Hormonal signalling interacts with other signalling pathways; recent data have highlighted the importance of reactive oxygen species (ROS) signalling with respect to plant growth and development (Fujita et al. 2006). ROS are implicated in stress-induced damage and ageing, but evidence is increasing that they are also key components of signal transduction networks in plants (Møller, Jensen & Hansson 2007; El-Maarouf-Bouteau & Bailly 2008). The interaction between ROS and ABA has been mainly studied at the cellular level in guard cells, where ROS are considered second messengers in the ABA transduction pathway (Neill et al. 2008; Wang & Song 2008). Exogenous ABA leads to an increase in H2O2 in guard cells (Pei et al. 2000; Zhang et al. 2001) regulating ion channels leading to stomatal closure (Schroeder, Kwak & Allen 2001). Moreover, ABA-mediated nitric oxide (NO) generation is dependent on ABA-induced H2O2 production in guard cells (Bright et al. 2006; Neill et al. 2008) and this model could be extended to maize mesophyll cells (Zhang et al. 2007). H2O2 stimulates ABA-dependent signalling through the inactivation of ABI1 and ABI2, which are negative regulators of the ABA response (Meinhard & Grill 2001; Meinhard, Rodriguez & Grill 2002) and interact with ABA receptors (Miyazono et al. 2009; Yin et al. 2009; Cutler et al. 2010; Nishimura et al. 2010 for review). Hence, the crosstalk between ABA and ROS appears to be in the first steps of ABA signalling in the stomata.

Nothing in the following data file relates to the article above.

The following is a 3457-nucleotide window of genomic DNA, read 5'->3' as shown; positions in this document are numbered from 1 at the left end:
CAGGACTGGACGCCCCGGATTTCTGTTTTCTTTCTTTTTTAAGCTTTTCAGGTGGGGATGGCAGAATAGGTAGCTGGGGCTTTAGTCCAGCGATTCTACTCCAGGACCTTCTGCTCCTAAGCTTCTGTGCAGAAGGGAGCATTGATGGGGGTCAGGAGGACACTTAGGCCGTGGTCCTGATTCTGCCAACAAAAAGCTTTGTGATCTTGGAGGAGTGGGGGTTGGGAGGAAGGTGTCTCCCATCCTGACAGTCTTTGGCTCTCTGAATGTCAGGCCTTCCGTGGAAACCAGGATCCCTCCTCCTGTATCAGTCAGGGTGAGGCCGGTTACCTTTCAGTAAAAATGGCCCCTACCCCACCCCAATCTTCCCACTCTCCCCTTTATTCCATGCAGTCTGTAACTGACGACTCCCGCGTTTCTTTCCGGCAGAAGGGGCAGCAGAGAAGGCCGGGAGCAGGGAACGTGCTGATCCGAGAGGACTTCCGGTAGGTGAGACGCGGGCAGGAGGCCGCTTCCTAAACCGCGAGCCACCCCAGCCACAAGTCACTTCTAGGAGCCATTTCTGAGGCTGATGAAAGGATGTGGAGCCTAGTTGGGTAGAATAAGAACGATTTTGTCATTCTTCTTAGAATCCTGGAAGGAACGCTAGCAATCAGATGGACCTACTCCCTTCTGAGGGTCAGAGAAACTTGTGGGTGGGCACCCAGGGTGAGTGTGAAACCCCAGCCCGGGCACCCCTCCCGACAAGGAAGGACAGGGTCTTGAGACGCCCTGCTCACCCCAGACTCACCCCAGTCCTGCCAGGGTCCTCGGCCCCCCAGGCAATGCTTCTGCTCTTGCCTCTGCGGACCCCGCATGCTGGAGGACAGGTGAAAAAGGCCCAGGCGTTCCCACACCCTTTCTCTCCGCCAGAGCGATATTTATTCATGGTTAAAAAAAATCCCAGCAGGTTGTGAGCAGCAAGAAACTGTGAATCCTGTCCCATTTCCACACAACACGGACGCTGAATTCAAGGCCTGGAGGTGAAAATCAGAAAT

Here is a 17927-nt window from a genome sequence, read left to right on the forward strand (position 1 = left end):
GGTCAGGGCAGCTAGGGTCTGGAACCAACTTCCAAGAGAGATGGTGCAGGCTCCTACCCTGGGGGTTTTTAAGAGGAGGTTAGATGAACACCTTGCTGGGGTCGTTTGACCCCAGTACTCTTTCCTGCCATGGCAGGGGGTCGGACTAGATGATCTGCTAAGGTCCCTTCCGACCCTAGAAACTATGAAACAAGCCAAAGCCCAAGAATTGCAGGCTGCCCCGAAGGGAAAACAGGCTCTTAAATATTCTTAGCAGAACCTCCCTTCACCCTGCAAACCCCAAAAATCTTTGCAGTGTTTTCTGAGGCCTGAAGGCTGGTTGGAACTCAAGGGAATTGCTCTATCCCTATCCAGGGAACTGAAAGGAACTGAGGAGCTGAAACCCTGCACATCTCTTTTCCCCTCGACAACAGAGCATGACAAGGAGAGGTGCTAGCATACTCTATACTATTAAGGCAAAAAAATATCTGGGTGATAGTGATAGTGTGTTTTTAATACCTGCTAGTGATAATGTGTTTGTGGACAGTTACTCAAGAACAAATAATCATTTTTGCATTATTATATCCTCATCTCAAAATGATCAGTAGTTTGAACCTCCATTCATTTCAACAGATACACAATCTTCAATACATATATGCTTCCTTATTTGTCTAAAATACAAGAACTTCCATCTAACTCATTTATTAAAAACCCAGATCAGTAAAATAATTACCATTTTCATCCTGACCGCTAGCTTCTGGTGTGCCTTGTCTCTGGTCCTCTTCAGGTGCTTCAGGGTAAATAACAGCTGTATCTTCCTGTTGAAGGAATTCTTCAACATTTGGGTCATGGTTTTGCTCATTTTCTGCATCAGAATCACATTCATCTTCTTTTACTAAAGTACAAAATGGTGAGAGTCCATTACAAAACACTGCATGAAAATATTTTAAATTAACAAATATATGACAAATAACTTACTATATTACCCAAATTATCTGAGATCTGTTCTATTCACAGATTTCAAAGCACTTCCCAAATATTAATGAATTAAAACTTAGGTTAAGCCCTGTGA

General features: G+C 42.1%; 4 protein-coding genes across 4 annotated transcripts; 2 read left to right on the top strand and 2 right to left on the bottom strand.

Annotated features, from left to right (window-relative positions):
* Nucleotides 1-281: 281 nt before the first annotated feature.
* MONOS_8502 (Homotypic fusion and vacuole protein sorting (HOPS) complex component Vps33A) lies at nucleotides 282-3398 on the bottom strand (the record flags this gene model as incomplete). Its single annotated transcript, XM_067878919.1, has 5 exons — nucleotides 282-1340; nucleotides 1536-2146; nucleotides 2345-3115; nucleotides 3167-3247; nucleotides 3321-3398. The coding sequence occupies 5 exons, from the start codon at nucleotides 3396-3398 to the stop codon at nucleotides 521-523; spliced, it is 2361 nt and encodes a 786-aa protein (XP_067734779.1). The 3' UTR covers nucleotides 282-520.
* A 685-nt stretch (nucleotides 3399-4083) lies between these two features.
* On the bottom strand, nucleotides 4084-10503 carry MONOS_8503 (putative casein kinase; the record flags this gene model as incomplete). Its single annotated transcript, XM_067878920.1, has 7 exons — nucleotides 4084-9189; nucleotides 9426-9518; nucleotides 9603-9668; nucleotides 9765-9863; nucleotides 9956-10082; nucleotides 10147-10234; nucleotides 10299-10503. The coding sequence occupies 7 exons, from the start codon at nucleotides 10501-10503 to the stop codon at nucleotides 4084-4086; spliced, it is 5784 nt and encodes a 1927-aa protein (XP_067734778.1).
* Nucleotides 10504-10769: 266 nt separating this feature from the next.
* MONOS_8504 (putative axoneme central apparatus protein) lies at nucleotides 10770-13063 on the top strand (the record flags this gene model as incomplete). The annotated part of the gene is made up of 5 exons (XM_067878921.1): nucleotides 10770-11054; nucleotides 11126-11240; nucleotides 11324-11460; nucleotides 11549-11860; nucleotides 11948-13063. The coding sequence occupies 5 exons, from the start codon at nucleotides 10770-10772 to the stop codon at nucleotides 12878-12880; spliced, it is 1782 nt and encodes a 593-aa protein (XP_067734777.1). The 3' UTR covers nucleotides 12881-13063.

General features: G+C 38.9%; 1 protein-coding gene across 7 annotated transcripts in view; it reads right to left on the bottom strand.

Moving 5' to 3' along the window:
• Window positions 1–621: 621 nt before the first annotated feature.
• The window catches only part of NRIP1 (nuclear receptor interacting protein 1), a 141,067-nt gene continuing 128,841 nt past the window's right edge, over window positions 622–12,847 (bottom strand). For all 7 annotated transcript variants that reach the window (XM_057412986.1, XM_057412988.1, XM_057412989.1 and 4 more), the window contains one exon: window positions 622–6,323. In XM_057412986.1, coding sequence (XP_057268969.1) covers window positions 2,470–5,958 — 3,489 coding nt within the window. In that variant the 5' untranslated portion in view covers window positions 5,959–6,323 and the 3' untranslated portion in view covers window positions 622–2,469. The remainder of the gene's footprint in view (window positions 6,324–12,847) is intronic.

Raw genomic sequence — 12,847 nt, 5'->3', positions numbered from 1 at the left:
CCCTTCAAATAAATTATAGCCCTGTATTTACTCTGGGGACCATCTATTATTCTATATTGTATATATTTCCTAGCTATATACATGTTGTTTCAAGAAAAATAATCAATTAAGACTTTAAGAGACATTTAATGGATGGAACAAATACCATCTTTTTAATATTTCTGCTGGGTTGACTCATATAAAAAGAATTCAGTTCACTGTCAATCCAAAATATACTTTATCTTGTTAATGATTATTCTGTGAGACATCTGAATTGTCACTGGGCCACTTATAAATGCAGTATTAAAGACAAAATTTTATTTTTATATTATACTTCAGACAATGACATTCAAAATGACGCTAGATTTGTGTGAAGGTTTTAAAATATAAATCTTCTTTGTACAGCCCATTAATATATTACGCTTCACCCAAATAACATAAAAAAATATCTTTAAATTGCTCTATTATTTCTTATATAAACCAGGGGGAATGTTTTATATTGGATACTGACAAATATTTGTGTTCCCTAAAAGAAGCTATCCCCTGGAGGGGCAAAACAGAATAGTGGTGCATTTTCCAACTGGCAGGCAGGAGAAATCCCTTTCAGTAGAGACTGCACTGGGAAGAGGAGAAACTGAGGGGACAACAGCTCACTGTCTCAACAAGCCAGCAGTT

At the whole-plant level, ABA improves drought tolerance through the activation of ROS-scavenging enzymes (Lu et al. 2009; Zhang et al. 2009). Transcriptional responses induced by exogenous ABA or H2O2 in Arabidopsis seedlings overlapped substantially, although this overlap did not represent the major fraction of genes regulated by these signals (Wang et al. 2006). Furthermore, while, in guard cells, H2O2 and ABA both induce stomatal closure, in seeds, these molecules have antagonistic effects on germination. ABA inhibits germination, whereas H2O2 breaks seed dormancy in several species including barley (Fontaine et al. 1994; Wang et al. 1998), rice (Naredo et al. 1998), wild oat (Hsiao & Quick 1984), Cinnamomum camphora (Chien & Lin 1994), Zinnia elegans (Ogawa & Iwabuchi 2001), sunflower (Oracz et al. 2009), several warm-season grasses (Sarath et al. 2007) and Arabidopsis (Liu et al. 2010). H2O2 also accelerates the germination of non-dormant seeds of barley (Ishibashi et al. 2010) and pea, and stimulates the early growth of pea seedlings (Barba-Espin et al. 2010). Therefore, ROS appear to be involved in dormancy alleviation. Moreover, H2O2 and superoxide anion accumulation during after-ripening are associated with changes in protein carbonylation, which has been proposed as a mechanism of dormancy alleviation in sunflower (Oracz et al. 2007) and Arabidopsis (Müller et al. 2009). Cellular redox state can also affect signal transduction pathways (Schafer & Buettner 2001; Foyer & Noctor 2005). Glutathione, a key redox buffer in plant cells, has been suggested to be implicated in dormancy alleviation (Fontaine, Billard & Huault 1995). It is well established that the redox state of low-molecular-weight thiols and protein thiols changes during seed development and germination (Buchanan & Balmer 2005; Colville & Kranner 2010). During seed maturation drying, thiol groups are gradually oxidized to disulphides (S-S), and upon germination, disulphides are reduced back to thiols. As a consequence, dry seeds contain considerably more disulphides than hydrated tissues (Colville & Kranner 2010). In barley, thioredoxin h facilitates protein redox changes during germination (Lozano et al. 1996) and is considered a major regulator in the network linking the endosperm, the embryo and the aleurone layer (Wong et al. 2002). In barley aleurone cells, changes in the redox state of membrane proteins are controlled by GA (Maya-Ampudia & Bernal-Lugo 2006).